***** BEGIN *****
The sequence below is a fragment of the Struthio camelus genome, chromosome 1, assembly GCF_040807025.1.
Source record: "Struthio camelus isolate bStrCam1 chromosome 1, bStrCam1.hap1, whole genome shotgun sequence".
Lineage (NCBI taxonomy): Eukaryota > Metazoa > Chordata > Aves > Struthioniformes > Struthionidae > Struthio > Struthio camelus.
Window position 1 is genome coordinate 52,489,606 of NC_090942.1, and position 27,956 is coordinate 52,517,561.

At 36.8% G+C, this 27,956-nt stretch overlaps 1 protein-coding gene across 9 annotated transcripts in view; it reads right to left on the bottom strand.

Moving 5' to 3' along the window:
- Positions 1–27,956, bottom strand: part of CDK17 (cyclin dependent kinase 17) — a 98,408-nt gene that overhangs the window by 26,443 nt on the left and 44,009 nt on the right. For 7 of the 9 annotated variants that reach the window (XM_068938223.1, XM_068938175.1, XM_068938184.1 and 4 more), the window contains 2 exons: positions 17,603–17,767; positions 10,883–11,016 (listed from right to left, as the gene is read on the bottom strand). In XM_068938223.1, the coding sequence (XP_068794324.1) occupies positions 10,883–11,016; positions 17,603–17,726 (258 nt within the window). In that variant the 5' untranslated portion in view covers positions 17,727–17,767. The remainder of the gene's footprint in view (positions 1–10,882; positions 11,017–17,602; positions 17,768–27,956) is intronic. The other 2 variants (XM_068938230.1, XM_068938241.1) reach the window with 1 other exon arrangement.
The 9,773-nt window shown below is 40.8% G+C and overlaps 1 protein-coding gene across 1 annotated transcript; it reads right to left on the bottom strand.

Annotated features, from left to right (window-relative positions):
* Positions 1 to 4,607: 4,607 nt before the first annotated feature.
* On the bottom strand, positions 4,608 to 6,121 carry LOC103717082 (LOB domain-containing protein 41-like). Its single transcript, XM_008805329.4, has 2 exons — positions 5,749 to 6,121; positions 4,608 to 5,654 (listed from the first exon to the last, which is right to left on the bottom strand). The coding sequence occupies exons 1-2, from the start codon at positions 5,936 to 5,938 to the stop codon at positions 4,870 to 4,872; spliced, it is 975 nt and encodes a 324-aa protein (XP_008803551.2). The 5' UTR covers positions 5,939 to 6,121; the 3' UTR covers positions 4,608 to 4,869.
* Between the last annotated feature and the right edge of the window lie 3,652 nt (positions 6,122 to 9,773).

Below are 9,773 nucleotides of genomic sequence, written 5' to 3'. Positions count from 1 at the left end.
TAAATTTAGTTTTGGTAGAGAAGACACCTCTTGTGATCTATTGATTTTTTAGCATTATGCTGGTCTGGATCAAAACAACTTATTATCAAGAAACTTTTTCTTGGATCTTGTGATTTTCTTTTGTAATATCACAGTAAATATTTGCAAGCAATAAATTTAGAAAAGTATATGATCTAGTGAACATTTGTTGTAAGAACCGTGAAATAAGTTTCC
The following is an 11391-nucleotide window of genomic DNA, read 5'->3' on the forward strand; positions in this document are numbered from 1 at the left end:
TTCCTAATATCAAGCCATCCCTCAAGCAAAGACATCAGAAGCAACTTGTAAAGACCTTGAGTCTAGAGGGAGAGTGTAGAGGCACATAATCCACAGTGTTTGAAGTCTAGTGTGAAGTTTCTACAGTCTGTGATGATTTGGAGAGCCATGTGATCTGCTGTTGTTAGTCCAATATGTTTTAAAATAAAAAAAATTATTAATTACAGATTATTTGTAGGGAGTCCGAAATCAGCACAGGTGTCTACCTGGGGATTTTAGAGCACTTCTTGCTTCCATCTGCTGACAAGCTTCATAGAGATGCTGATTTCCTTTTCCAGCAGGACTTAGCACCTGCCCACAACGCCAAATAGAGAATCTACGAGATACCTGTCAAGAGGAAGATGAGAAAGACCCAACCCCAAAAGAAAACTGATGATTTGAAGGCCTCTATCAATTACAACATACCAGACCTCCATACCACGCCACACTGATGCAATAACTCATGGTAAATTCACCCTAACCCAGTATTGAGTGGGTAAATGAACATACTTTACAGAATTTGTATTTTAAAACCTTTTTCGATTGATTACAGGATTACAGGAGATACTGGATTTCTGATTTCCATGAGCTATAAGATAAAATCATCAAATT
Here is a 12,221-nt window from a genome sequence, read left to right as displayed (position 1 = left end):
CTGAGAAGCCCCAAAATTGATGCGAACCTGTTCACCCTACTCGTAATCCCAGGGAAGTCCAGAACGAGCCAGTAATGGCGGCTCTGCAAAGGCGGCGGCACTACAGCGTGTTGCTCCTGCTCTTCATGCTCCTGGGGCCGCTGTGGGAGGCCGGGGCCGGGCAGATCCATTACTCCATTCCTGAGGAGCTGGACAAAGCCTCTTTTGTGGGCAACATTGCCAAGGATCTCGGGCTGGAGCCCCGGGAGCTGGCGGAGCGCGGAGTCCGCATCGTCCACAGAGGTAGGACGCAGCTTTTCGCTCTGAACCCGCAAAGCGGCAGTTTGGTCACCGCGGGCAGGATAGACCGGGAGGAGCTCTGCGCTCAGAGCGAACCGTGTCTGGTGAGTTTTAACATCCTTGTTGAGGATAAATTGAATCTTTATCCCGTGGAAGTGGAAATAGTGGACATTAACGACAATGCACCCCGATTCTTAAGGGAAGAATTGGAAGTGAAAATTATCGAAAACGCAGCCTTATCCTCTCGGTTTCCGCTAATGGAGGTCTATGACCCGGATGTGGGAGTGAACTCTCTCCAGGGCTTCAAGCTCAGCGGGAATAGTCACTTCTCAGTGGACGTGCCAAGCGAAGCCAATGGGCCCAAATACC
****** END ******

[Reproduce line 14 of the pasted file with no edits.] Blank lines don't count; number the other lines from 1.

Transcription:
TAAATTTAGTTTTGGTAGAGAAGACACCTCTTGTGATCTATTGATTTTTTAGCATTATGCTGGTCTGGATCAAAACAACTTATTATCAAGAAACTTTTTCTTGGATCTTGTGATTTTCTTTTGTAATATCACAGTAAATATTTGCAAGCAATAAATTTAGAAAAGTATATGATCTAGTGAACATTTGTTGTAAGAACCGTGAAATAAGTTTCC